The scars on her knees tell a story of renewal and relief.
In December of last year, and again this past May, Kathy Magill underwent two innovative medical procedures in which she received 3-D knee implants.
Living on a farm out in Fort Valley, the 67-year-old Magill’s constant rough activity and later chronic arthritis, took its toll on her joints.
“I’ve always used my own chainsaw and hole saw. I never did the kind of things that babied my body,” said Magill.
Magill put off going to see a doctor as her knees deteriorated over the course of several years. However, her inability to perform simple tasks, such as standing in the kitchen to cook a meal, drove her to seek medical assistance.
“It kills me to have to ask someone to do something for me. I hate that,” she said.
Magill found help at Coliseum Northside Hospital. It was from recommendation by the Coliseum Northside nursing staff that she came in contact with the surgeon who would eventually replace her knees, Dr. Bill Barnes of Macon’s Piedmont Orthopaedic Complex.
Magill wanted the process to be non-invasive and was told by Dr. Barnes that his method was close to that.
“I didn’t ask all the details. I didn’t want to know, but he said he would leave as many muscles alone as he could.” The talk of a custom made knee also intrigued Magill.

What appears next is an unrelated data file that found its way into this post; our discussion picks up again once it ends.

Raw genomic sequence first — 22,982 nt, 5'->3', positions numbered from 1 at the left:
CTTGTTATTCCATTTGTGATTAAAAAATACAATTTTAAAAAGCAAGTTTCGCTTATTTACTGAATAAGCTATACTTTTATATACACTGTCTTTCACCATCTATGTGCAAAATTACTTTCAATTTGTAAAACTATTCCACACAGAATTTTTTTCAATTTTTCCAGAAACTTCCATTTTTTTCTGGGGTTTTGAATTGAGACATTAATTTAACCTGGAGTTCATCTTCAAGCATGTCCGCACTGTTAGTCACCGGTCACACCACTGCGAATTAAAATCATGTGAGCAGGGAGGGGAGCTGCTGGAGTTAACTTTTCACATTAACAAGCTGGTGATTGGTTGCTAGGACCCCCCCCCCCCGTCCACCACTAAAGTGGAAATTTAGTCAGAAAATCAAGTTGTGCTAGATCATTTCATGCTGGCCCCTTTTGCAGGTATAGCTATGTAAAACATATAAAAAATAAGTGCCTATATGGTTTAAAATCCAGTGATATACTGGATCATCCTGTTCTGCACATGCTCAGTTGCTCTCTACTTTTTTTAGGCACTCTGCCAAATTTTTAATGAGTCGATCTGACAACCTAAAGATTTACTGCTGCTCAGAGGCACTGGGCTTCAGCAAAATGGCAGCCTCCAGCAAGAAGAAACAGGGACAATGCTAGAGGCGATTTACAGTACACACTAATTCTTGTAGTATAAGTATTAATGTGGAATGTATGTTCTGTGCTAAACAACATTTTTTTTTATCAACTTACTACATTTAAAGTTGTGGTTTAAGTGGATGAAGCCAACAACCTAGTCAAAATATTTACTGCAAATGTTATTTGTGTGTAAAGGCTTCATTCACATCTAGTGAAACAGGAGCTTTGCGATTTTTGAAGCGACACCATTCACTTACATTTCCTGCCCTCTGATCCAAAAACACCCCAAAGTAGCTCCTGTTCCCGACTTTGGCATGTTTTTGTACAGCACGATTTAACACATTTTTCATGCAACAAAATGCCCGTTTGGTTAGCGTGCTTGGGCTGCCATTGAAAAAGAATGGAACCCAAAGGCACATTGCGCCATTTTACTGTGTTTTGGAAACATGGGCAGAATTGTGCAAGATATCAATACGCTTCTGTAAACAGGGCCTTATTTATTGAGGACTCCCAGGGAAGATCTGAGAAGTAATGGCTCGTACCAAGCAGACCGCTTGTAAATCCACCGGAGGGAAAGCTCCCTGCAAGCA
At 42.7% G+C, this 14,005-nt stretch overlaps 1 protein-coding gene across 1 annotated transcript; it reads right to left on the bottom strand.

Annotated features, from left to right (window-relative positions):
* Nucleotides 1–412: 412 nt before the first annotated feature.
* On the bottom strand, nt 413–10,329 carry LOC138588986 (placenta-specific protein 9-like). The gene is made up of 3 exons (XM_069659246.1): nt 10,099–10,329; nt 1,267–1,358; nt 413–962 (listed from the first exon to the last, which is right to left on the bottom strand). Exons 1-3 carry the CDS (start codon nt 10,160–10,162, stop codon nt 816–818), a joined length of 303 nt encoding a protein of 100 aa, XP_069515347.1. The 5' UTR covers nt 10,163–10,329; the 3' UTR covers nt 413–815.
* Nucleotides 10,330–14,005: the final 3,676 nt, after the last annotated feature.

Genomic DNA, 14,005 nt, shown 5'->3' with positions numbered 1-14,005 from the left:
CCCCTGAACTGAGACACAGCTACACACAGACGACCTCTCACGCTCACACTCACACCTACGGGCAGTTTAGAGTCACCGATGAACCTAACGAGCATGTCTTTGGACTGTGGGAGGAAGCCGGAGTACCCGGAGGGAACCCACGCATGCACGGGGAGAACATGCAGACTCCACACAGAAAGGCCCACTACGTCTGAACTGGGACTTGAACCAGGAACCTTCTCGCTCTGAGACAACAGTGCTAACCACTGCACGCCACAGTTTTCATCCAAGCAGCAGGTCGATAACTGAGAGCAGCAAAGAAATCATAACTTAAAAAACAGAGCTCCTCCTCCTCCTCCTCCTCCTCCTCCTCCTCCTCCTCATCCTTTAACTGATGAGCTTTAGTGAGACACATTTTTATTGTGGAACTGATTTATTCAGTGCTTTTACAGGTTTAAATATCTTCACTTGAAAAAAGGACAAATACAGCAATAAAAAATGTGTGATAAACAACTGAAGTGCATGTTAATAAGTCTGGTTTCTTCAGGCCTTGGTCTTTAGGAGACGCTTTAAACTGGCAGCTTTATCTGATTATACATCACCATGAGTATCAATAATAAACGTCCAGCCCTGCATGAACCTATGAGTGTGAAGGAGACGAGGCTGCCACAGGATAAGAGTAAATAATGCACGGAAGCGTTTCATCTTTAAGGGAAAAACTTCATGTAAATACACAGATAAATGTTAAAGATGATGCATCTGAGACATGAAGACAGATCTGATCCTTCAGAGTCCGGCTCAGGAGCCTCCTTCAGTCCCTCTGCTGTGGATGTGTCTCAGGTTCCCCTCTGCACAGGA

ComfortMIS, a Massachusetts-based biotech company, developed a process that uses 3-D printing to create patient-specific knees.
The creation of the 3-D knee begins with a computed tomography (CT) scan that travels from the hip through the affected knee and down to the ankle, which digitally recreates the mechanical axis of the leg. Afterwards, the leg is then re-aligned and software is used to map the joint. Then the lower half of the implant is shaped to match the tibia.
“It fits like a glove [and] it’s the most consistently stable total joint I’ve done in thirty years” said Dr. Barnes about the implant.
This process creates an individualized knee made from the same material as standard implants that is both sturdy and flexible.
“Its stability is the same full extension as it is [while flexed]” Dr. Barnes said.
Magill hasn’t experienced any serious issues following the surgery and has resumed her fast-paced lifestyle. She’s returned to working on the farm and her hobby of bird dog training. Despite recently taking a tumble and breaking some scar tissue, Magill got right back up with no damage to the implant.
“It moved better than it did before,” she said.
Magill said that she doesn’t hesitate to do whatever she wants “I have one old horse left. It’s not my horse–it’s my husband’s, but I could ride it if I wanted to be cruel to the poor old guy. He’s 30 years old.”
Others, including Dr. Barnes, have taken notice of Magill’s renewed independence.
“That’s what makes me want to keep doing this,” said Barnes. “Why would you ever want to stop doing this when you have people that appreciate that?”